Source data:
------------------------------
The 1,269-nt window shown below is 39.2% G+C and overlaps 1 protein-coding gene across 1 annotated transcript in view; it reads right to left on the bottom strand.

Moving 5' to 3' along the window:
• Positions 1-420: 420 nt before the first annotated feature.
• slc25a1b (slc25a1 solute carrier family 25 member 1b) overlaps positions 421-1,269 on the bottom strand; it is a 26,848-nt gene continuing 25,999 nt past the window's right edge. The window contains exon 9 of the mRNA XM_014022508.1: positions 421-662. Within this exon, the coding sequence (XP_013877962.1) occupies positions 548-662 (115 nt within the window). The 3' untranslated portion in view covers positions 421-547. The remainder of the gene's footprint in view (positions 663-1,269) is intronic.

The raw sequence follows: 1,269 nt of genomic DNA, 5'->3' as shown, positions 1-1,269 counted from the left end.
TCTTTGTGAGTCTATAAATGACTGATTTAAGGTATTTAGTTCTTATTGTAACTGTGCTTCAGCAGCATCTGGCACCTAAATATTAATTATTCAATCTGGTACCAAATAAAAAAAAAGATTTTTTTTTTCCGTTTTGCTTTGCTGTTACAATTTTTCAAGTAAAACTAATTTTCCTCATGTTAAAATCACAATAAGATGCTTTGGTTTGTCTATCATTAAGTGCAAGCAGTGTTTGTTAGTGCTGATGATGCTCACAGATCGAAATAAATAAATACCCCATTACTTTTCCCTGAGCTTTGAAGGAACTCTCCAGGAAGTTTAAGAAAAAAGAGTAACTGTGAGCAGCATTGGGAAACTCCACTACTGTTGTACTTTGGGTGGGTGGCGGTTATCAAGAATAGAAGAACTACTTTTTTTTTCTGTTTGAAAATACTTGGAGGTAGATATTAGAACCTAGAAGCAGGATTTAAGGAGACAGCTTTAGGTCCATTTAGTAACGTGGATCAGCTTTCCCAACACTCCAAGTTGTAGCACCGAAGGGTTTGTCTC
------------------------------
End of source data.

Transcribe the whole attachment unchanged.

The 1,269-nt window shown below is 39.2% G+C and overlaps 1 protein-coding gene across 1 annotated transcript in view; it reads right to left on the bottom strand.

Moving 5' to 3' along the window:
• Positions 1-420: 420 nt before the first annotated feature.
• slc25a1b (slc25a1 solute carrier family 25 member 1b) overlaps positions 421-1,269 on the bottom strand; it is a 26,848-nt gene continuing 25,999 nt past the window's right edge. The window contains exon 9 of the mRNA XM_014022508.1: positions 421-662. Within this exon, the coding sequence (XP_013877962.1) occupies positions 548-662 (115 nt within the window). The 3' untranslated portion in view covers positions 421-547. The remainder of the gene's footprint in view (positions 663-1,269) is intronic.

The raw sequence follows: 1,269 nt of genomic DNA, 5'->3' as shown, positions 1-1,269 counted from the left end.
TCTTTGTGAGTCTATAAATGACTGATTTAAGGTATTTAGTTCTTATTGTAACTGTGCTTCAGCAGCATCTGGCACCTAAATATTAATTATTCAATCTGGTACCAAATAAAAAAAAAGATTTTTTTTTTCCGTTTTGCTTTGCTGTTACAATTTTTCAAGTAAAACTAATTTTCCTCATGTTAAAATCACAATAAGATGCTTTGGTTTGTCTATCATTAAGTGCAAGCAGTGTTTGTTAGTGCTGATGATGCTCACAGATCGAAATAAATAAATACCCCATTACTTTTCCCTGAGCTTTGAAGGAACTCTCCAGGAAGTTTAAGAAAAAAGAGTAACTGTGAGCAGCATTGGGAAACTCCACTACTGTTGTACTTTGGGTGGGTGGCGGTTATCAAGAATAGAAGAACTACTTTTTTTTTCTGTTTGAAAATACTTGGAGGTAGATATTAGAACCTAGAAGCAGGATTTAAGGAGACAGCTTTAGGTCCATTTAGTAACGTGGATCAGCTTTCCCAACACTCCAAGTTGTAGCACCGAAGGGTTTGTCTC